HPV testing is currently largely based on either direct liquid hybridization or PCR amplification of polymorphic L1 or E1/E6/E7 viral genomic region using consensus or multiplex primers. The current standard non-PCR molecular test, the Hybrid Capture 2 assay, is based on liquid hybridization of RNA probes to target DNA followed by antibody detection. It is able to differentiate between low-risk and high-risk HPV infections but cannot determine specific HPV genotypes. The Linear Array HPV Genotyping test is capable of differentiating 37 HPV types but is laborious and has limited throughput capacity. The demand for high-throughput genotyping has motivated the application of oligonucleotide DNA microarray technology [12] to HPV detection and identification by several groups [13][16]. In this approach, oligonucleotide probes immobilized on microarray capture fluorescently labeled HPV PCR amplicons and are reported to successfully discriminate between HPV types. Thus, DNA microarray has the potential for a screening tool in clinical settings. However, currently there is no standard for HPV multiplex PCR and published primer sets vary in their ability to amplify multiple HPV templates [17][20].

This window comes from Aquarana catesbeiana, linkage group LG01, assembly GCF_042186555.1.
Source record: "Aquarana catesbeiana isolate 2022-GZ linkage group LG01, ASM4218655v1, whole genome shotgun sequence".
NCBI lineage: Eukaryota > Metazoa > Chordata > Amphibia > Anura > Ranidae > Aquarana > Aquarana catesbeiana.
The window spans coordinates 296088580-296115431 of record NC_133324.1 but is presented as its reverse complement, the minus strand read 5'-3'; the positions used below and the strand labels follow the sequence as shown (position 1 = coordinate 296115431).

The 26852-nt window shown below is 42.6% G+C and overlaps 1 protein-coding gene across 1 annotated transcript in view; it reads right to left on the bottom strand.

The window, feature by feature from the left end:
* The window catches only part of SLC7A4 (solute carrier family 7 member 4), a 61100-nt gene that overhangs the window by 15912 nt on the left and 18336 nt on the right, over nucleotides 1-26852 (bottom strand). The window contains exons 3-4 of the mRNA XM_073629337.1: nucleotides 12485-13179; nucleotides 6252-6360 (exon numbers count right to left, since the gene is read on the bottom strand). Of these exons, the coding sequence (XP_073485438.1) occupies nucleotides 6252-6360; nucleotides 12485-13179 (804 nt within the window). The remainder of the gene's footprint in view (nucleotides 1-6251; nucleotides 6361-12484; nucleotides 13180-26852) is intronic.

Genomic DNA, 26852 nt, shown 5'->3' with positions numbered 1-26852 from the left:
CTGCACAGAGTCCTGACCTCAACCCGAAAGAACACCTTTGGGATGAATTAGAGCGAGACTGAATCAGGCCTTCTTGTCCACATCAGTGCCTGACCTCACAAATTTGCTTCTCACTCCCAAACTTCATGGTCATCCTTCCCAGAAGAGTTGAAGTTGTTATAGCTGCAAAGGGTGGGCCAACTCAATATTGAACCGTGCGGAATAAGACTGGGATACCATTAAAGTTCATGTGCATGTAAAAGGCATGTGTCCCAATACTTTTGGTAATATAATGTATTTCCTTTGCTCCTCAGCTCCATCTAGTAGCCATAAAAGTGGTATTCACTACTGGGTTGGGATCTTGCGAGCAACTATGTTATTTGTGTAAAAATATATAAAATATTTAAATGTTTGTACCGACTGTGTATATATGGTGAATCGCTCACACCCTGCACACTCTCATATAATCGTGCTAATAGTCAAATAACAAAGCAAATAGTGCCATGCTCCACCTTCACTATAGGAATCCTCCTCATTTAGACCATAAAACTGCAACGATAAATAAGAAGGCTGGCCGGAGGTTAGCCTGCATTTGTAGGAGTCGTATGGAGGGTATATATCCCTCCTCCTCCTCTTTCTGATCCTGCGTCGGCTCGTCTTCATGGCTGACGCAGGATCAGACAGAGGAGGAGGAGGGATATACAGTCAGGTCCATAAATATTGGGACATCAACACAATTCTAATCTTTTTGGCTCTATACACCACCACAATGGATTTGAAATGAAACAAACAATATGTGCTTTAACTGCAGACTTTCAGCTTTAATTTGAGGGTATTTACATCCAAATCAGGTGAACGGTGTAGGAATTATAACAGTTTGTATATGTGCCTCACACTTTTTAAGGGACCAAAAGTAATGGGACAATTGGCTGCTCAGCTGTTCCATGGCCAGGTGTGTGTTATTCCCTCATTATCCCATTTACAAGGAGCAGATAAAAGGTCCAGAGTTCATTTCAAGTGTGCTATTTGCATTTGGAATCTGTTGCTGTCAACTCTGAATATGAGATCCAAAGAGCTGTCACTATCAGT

Here we report a highly sensitive and specific DNA microarray method for genotyping of 15 different hrHPVs and two low-risk HPVs (lrHPVs). The method is based on multiplex PCR amplification of the viral L1 region using an improved set of type-specific PGMY primers (modified from [21]) and subsequent ligation detection reaction (LDR). Further, we establish an objective criterion for HPV type presence by statistical comparison to a background distribution. The ligation method relies on the high selectivity of a ligase enzyme which requires complementarity of the 3′ structure to successfully catalyze the covalent joining of two adjacently hybridized ssDNA probes [22], [23]. The probes constitute a target-specific probe pair, which becomes detectable only if the probes are ligated together in the presence of target. The 5′ labeled discriminating probe is designed such that the 3′-end matches the target at a unique position that distinguishes the target from other known DNA targets. The 5′ phosphorylated common probe, flanking a unique 3′ ZipCode sequence, is designed to hybridize adjacent to the discriminating probe, thus enabling ligation only when an appropriate target is present in the reaction mixture. The ligation products are detected on a low-density universal microarray harboring complementary Zip sequences (cZipCodes) [24]. The ligation method has been shown to be able to accurately profile complex microbial populations ([25][27]). We applied LDR and universal microarray method to the specific detection and identification of high risk HPV types from patient samples after testing the platform with different HPV types alone and in a mixture.